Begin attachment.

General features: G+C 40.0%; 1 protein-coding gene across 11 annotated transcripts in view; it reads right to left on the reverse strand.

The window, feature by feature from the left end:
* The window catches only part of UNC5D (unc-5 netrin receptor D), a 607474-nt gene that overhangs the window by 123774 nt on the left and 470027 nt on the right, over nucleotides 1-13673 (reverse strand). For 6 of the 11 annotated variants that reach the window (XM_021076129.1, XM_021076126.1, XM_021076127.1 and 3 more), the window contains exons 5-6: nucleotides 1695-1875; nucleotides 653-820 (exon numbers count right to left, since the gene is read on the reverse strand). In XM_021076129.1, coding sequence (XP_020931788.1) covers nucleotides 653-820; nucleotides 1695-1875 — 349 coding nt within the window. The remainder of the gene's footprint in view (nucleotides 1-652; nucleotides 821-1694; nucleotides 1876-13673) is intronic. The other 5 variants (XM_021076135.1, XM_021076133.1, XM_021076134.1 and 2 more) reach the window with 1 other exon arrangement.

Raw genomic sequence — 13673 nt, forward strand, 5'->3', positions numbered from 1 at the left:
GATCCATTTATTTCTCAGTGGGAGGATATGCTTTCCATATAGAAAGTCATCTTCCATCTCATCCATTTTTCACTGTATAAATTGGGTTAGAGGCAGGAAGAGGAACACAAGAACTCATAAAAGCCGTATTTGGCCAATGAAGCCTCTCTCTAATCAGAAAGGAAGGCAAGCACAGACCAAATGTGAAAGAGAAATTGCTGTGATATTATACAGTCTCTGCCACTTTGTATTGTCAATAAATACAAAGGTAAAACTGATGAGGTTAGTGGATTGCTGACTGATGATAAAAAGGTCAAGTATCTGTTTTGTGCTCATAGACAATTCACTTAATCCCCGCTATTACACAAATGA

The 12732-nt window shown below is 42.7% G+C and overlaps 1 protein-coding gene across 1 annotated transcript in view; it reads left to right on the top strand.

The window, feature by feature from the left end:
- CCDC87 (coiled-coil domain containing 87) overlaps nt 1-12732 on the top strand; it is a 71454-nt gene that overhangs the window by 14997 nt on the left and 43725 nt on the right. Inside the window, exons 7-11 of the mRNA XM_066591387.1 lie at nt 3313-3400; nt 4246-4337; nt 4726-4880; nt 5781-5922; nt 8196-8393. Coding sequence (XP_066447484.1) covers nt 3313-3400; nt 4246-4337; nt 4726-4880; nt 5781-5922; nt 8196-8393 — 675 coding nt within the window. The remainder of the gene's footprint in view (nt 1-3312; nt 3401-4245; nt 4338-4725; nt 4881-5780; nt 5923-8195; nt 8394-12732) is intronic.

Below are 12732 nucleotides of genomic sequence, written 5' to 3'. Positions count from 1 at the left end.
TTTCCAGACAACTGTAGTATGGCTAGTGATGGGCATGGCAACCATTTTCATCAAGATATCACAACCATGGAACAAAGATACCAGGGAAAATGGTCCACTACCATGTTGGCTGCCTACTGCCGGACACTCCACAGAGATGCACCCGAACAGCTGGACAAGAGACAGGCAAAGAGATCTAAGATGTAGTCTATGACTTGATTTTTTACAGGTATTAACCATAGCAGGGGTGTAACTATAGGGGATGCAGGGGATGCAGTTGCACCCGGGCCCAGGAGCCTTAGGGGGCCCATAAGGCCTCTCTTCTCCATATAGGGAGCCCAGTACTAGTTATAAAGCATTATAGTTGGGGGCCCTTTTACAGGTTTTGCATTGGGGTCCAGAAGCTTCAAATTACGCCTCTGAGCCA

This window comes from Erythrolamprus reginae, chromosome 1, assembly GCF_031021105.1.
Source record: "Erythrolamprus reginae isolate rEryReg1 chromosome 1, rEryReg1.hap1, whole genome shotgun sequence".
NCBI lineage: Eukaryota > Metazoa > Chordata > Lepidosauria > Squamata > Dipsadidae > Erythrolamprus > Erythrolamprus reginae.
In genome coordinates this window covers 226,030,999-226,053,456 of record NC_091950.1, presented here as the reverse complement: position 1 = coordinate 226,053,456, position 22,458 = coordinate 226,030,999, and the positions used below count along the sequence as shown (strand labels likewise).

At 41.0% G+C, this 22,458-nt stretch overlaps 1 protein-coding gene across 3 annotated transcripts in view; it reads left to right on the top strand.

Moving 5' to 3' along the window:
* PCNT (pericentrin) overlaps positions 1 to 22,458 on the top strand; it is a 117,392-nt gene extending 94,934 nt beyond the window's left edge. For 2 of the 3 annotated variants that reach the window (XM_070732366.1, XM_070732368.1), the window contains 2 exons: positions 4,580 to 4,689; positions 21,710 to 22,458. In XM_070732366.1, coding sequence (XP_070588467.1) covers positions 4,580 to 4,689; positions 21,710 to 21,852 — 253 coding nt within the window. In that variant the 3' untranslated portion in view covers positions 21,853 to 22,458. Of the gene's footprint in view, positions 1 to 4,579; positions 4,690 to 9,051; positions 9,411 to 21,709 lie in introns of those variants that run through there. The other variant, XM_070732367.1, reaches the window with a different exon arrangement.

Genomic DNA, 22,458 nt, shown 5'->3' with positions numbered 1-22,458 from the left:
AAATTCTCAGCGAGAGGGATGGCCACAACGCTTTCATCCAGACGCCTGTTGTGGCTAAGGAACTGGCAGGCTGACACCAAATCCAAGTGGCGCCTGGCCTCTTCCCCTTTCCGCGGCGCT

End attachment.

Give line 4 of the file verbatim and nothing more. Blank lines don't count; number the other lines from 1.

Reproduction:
Raw genomic sequence — 13673 nt, forward strand, 5'->3', positions numbered from 1 at the left: